Families of drug war victims celebrate Christmas while on healing journey

Jervis Manahan, ABS-CBN News

Posted at Dec 14 2021 04:25 PM

MANILA— Several years after the brutal killings of their loved ones, families of drug war victims continue their journey to healing. 

And they are not doing it alone.

With the help of the Catholic Church, they have formed a community, who celebrated Christmas at the Shrine of Our Lady of Grace Park in Caloocan City on Tuesday.

"Ito po ay simpleng pagdiriwang ng mga pamilya ng mga taong tinokhang at pinagkaitan ng katarungan," said Fr. Flavie Villanueva, who spearheaded the program.

(This is a simple celebration of families of tokhang victims deprived of justice.)

Together, the families exchanged gifts, played games, danced to music and shared food in celebration of Christmas. 

They called the program "Tuloy ang Pasko, May Dalang Paghilom," which means "Christmas brings healing."

Just four to five years ago, this pathway to healing has been mostly unimaginable for these people, who had lost heir husbands or children in the dark of night, slain after being accused of selling or peddling illegal drugs.

Villanueva instituted a program that would help bereaved families cope with the loss of a loved one in government's Oplan Tokhang, the controversial house-to-house anti-drug crackdown widely criticized for alleged summary executions. 

Government has denied irregularities in cases of drug suspects slain in police operations, saying they had tried to violently evade arrest, prompting police officers to defend themselves.

Right now, Villanueva's program has more than 270 members hailing from different parts of Metro Manila. The program starts with vetting, where Villanueva personally assesses the needs of the bereaved. 

There are 12 Saturdays of intervention where the grief and trauma of family members are processed. Legal documentation, education and livelihood assistance, and monitoring come next. 

But more than the assistance, it's the sense of community that has helped the families heal.

"Malaki ang naitulong minsan na kami naisantabi, dahil tinatakan na kami na salot ng lipunan," said Randy Delos Santos, uncle of Kian Delos Santos, the teen killed in a drug operation in Caloocan City in 2017. 

(This is a big for help for us who have been set aside after being tagged as a menace to society.)

In November 2018, three police officers involved in his fatal shooting were found guilty of murder and sentenced to reclusion perpetua, or 40 years in prison.

But his case has been an exception. Most tokhang-related killings have yet to see justice. 

"Gusto ko na 'yung mga kasama ko ay mabigyan ng hustisya, pero malabo pa 'yan sa sikat ng araw dahil ang mga pumatay dyan, nakabalot ang mukha. Nakalulungkot," Delos Santos added.

(I want them to get justice too but that is unlikely as the killers' faces were covered. It's sad.)

Belina Rosales, sister of drug war victim Alan Partosa who was killed in his home in Pateros, has lost hope that they will get justice.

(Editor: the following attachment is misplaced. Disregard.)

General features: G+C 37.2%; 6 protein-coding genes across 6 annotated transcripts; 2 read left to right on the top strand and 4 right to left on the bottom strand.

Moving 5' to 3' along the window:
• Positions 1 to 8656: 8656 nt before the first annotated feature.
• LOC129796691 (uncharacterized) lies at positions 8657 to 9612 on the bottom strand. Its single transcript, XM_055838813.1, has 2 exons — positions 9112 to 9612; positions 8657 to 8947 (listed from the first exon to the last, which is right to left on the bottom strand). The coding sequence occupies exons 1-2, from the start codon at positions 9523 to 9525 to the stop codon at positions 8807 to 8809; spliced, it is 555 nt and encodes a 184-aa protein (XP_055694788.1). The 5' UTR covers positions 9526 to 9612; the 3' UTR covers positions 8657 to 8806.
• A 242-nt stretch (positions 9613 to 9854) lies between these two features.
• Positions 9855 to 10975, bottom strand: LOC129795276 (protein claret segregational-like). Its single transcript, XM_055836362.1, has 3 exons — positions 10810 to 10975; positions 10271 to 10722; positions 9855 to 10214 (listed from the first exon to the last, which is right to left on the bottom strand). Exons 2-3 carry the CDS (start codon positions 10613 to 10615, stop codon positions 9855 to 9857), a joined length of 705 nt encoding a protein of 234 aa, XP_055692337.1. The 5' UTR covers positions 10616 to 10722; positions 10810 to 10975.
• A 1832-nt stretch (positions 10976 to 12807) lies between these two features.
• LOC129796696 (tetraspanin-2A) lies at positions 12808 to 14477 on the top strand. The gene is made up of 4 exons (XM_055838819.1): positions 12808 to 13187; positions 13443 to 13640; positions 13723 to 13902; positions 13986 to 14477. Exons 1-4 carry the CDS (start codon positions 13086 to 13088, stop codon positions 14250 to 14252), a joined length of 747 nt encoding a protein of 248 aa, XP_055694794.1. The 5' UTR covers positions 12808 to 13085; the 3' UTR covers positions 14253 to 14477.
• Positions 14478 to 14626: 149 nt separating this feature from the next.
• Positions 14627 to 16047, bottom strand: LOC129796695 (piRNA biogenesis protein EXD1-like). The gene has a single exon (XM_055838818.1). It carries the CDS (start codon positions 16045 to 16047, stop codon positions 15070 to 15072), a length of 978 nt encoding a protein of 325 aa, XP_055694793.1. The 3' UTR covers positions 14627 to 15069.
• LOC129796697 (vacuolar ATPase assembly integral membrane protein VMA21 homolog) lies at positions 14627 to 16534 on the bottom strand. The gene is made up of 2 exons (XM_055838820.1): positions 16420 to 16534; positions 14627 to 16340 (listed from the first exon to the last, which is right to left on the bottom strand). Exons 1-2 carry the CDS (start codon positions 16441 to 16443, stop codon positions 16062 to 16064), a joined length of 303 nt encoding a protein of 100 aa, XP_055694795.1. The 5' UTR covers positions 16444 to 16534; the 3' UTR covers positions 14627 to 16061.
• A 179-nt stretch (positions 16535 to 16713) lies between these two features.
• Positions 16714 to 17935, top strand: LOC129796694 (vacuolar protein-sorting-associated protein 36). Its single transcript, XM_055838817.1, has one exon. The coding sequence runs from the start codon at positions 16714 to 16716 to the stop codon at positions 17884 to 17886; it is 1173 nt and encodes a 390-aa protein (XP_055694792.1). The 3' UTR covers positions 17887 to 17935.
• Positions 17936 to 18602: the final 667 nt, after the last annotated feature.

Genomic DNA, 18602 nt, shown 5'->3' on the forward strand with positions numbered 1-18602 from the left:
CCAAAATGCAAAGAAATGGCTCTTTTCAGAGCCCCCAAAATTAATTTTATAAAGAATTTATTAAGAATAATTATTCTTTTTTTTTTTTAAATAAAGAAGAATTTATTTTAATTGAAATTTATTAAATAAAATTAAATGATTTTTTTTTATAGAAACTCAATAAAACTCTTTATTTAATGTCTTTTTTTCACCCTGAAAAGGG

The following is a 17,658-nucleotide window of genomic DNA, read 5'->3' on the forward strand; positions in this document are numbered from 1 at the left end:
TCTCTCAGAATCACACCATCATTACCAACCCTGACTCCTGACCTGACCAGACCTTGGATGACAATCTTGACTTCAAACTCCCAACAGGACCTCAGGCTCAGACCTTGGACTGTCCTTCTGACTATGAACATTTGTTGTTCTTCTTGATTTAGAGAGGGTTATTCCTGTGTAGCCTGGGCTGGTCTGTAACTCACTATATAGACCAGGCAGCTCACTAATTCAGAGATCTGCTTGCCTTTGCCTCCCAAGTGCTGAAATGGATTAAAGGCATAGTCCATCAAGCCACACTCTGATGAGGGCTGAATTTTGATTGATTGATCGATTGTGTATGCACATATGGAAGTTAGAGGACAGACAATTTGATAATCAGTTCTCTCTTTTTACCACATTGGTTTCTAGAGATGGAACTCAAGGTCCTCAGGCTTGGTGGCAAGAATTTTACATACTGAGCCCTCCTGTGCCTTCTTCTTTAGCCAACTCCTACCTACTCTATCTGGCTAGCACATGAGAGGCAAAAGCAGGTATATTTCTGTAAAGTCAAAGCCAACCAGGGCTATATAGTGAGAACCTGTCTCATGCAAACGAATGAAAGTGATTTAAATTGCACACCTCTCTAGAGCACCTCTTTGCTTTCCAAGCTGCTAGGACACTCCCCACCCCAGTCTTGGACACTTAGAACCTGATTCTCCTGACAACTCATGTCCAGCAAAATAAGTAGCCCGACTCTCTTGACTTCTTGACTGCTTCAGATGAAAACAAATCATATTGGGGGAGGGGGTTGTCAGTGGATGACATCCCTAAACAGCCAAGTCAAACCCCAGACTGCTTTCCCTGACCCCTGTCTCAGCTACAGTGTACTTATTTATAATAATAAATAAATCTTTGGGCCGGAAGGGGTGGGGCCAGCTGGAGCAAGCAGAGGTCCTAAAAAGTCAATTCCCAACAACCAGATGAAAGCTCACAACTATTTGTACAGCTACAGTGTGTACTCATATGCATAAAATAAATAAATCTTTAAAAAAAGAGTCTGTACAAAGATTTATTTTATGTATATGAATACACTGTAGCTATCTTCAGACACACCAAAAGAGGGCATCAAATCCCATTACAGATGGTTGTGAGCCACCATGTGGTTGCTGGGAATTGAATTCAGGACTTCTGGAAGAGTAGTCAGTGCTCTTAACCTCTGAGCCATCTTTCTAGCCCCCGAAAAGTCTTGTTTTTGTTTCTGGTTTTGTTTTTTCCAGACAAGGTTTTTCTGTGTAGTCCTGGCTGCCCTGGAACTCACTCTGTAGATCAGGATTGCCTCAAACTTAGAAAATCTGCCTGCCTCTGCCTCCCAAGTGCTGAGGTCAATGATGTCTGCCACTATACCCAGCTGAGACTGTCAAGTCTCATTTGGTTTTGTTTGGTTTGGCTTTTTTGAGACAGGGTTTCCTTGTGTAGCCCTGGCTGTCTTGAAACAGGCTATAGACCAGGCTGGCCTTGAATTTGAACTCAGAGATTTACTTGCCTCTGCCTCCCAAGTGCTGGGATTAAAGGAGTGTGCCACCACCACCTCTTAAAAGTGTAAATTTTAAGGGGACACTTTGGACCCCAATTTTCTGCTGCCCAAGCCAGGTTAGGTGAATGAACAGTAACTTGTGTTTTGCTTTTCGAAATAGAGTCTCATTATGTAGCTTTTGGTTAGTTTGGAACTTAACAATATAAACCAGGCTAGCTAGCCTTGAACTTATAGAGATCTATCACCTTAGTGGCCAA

"Ilang taon na nawala kapatid ko, hindi na siya maibabalik. Wala na kami interes na magkaso. Bahala na ang Diyos," she said.

(It's been years since I lost my brother. We've lost interest to pursue the case. It's up to God.)

Rosales said that the community has helped her family get back to their feet after those dark days. Aside from losing her brother, the family felt discriminated against in their neighborhoods.

"Sobrang dapa kami sa diskriminasyon noon. Hindi kami maka-move on. Pero sa tulong ng program, lahat napagtagumpayan namin. Ganon talaga, kailangan magpatuloy sa buhay," Rosales added. 

(We were so discriminated against then. We couldn't move on. But with the help of the program, we've surpassed it. That's how it is, life goes on.)

But while she is in a better position now, Rosales admits there is still anger in her heart.
"Galit pa rin sa sinumang gumawa nun at sino mang nagpagawa non, alam namin kung sino, bahala na ang Diyos kasi wala na kami magagawa," she said.

(We are still angry at whoever did it and those behind it, we know who they are, it's up to God now.)

However, healing does not mean they're condoning the ongoing killings.

"Gusto kong ipahayag, walang kasiguruhan na matitigil ang kultura ng patayan sa mga susunod na buwan. Ang karahasan ay magpapatuloy kapag nagkamali tayo ng pagboto," said Villanueva. 

"Pero kahit anong gawing panlilinlang, mayroon at mayroong hindi matatakot maninidigan sa buhay."

(I just want to say that there is no assurance that the culture of killings would stop in the coming months. Violence will continue if we don't vote wisely. Despite the deception, there will always be those who will remain fearless and make a stand for life.)

Villanueva said that the circumstances the families are in call for better governance, and as the election draws near, a stronger stance from the Church should surface.

"Iinit ang kampanya, iinit ang pagkalat ng fake news, iinit pamimili ng boto. Ang simbahan may katungkulan na manindigan sa katotohanan at itakwil ang sumasalungat sa mabuting balita," he said.

(The campaign, the proliferation of fake news, and vote buying will heat up. The Church has the responsibility to stand up for truth and renounce those against the good news.)

But for this Christmas, he said the community of drug war victims' families must not give up on the challenges of life.

"Sila ang nagdadala ng tala ng pasko, silang mga namatayan. Hindi sila bumibigay, hindi nagpapalinlang, hindi sumusuko," Villanueva said.

(They bear the star of Christmas, they are the bereaved. They are holding on, they will not be deceived, they are not giving up.)


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